Kefka Palazzo


Final Fantasy


Final Fantasy VI (1994)

Console of origin

Super Nintendo Entertainment System





Kefka Palazzo (ケフカ・パラッツォ, Kefuka Parattso?) (spelled as Cefca Palazzo in the Japanese version), is the main antagonist of Final Fantasy VI. The prototype to the Magitek Knights, Kefka acts as Emperor Gestahl's court mage carrying out the emperor's orders, but behind his back schemes for his own ends.

While previous villains in the Final Fantasy series were distant, cold, ruthless, and bent on their goals, Kefka is loud, short-tempered, maniacal, and destructive. His popularity among Final Fantasy fans as a villain is rivaled only by Sephiroth. Kefka is known for his many one-liners, his final almighty appearance (which has become something of a tradition in the series), as well as his sociopathic hatred of everything in existence. Kefka's most defining character trait is arguably his laughter, a high-pitched whooping cackle.


Kefka is an outlandish jester and clown. In his original concept artworks, and in Dissidia Final Fantasy, Kefka wears an outfit composed of primarily red and yellow fabrics, a mismatched jumble of stripes and polka dots. He wears a red and white striped ruffle around his neck and a red cloak with a yellow and red inner lining. In his field sprite in the original Final Fantasy VI, as well as alternate artworks and, to a lesser extent, an alternate costume in Dissidia 012 Final Fantasy, Kefka wears green robes with gold linings and red clothing. In his field sprite for the iOS/Android rereleases, he has a white and red ruffle, purple boots, red clothing, and a brown robe with green fabrics and gold linings. Kefka's face is covered with white make-up, red make-up around the eyes and white make-up on his hands. He has blond hair tied into a tight ponytail, accentuated by an extending feather. In his "god" form, Kefka is a demonic angel with purple skin and a red loincloth. His limbs are more muscular and he bears six wings — four light, angelic wings and two dark, bat-like wings (although the Final Fantasy Anthology model replaces the bat-like wings with light angelic wings). In this form, the only resemblance Kefka retains to his human self is his ponytail, which is longer, with strands flowing upwards, and the feather that remains in his hair as a final reminder of Kefka's once-extravagant dress sense. In Dissidia Final Fantasy, his appearance is altered slightly, with Kefka gaining a wide grin resembling a Glasgow smile accentuated in purple lip make-up.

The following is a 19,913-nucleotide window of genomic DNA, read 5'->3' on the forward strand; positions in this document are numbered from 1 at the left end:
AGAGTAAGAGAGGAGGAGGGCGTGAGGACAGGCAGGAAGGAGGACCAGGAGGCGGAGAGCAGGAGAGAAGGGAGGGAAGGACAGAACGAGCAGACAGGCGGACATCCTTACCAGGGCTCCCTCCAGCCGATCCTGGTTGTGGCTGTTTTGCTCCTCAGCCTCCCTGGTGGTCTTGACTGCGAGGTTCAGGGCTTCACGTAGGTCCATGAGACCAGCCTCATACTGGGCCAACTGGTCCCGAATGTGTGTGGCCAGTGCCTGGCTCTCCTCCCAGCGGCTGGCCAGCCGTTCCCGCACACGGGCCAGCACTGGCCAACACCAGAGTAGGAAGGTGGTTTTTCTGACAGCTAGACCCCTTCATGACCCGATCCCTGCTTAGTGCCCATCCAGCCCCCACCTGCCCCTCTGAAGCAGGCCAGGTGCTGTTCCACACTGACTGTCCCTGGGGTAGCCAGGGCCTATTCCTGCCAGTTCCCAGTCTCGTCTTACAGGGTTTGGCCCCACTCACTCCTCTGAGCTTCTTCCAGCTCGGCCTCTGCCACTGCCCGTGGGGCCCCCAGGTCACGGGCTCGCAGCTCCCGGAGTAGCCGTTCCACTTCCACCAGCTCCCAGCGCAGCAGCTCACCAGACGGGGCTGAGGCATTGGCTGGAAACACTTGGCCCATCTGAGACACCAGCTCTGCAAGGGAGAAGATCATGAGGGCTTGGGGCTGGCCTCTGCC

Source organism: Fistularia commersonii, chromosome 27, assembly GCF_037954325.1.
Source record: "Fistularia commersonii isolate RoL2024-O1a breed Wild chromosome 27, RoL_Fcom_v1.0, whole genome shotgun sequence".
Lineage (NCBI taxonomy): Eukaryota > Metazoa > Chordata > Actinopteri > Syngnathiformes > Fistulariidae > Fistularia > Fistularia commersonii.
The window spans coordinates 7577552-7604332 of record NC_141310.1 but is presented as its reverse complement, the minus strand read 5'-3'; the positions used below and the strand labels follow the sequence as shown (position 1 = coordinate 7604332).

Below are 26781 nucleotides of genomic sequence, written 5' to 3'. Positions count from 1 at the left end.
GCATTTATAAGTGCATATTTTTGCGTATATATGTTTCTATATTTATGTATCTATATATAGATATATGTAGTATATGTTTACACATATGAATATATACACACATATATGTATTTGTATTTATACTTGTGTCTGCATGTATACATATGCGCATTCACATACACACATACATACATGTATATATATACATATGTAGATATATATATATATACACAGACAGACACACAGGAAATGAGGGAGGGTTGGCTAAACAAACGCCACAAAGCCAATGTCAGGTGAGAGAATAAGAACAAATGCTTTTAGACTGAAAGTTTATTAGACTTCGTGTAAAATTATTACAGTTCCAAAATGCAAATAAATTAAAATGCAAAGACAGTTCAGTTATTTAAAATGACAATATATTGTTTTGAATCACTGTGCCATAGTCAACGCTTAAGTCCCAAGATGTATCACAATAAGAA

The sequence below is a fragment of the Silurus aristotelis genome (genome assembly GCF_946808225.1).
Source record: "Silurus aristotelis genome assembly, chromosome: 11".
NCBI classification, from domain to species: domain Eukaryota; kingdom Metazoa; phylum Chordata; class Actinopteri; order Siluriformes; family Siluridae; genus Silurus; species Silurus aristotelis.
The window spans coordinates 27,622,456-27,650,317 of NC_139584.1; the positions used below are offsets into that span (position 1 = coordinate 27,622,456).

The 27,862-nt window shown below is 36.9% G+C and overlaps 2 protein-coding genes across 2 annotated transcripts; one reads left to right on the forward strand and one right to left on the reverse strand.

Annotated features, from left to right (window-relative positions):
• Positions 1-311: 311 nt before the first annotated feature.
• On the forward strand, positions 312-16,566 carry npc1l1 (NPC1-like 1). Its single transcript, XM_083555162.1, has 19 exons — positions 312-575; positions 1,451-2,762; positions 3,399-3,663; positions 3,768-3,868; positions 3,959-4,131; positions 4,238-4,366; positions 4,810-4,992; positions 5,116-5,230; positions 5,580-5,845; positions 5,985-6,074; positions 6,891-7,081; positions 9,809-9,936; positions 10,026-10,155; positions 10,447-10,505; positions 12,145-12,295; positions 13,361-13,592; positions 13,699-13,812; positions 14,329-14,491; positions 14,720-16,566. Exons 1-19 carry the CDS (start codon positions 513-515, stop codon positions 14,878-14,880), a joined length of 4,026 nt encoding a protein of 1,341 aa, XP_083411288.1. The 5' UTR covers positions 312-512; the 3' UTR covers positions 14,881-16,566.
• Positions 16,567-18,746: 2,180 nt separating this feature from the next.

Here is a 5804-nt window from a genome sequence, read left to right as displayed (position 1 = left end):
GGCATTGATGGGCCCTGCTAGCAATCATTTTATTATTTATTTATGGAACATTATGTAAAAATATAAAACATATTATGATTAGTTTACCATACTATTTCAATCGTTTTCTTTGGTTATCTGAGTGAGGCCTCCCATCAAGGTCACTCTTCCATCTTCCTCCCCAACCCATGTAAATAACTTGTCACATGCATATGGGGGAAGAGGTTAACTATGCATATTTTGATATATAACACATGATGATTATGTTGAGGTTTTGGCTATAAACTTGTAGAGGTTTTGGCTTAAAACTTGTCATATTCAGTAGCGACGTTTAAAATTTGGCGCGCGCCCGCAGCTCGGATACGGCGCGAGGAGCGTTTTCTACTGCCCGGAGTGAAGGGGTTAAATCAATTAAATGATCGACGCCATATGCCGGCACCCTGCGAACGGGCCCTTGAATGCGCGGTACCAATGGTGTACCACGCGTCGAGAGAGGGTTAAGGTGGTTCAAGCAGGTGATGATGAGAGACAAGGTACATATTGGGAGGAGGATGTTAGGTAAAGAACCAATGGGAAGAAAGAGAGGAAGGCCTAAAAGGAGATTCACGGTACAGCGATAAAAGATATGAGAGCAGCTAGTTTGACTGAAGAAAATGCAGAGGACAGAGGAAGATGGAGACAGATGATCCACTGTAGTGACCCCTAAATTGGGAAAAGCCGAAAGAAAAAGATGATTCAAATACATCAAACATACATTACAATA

Early LifeEdit

Kefka is thirty-five years old and Emperor Gestahl's right-hand man. At least sixteen years prior to the start of Final Fantasy VI, Kefka was the first experimental Magitek Knight, which gifted him incredible magical power, but shattered his sanity as the process had not been perfected yet. Kefka became a cruel, destructive madman, and acquired a reputation as one of the most dangerous men in the Gestahlian Empire. About six years after the procedure, the Gestahlian Empire's military was restructured with Kefka and Leo Christophe being two of the individuals involved. Kefka used a Slave Crown to control Terra Branford and, as a test of whether its enslaving effects were effective, had her burn fifty Imperial soldiers alive. 

The EmpireEdit

Kefka sends Terra to Narshe to acquire the recently discovered frozen esper, Valigarmanda, sending Biggs and Wedge with her. The mission fails when Valigarmanda awakens, dispatches Biggs and Wedge, and damages the Slave Crown, restoring Terra's free will but leaving her with amnesia.

Kefka comes to Figaro Castle seeking Terra under orders from Gestahl and presumably as part of a reconnaissance mission. He complains about Figaro's location in the middle of a desert and makes his soldiers to wipe his boots from sand. King Edgar, who is sheltering Terra in the hopes she will join the Returners against the Empire, conceals her whereabouts. Kefka doesn't believe Edgar and sets the castle on fire. When the castle burrows under the desert, Kefka has his bodyguards attack the fleeing Edgar, Terra and Locke Cole. The trio dispatches them and leave Kefka fuming.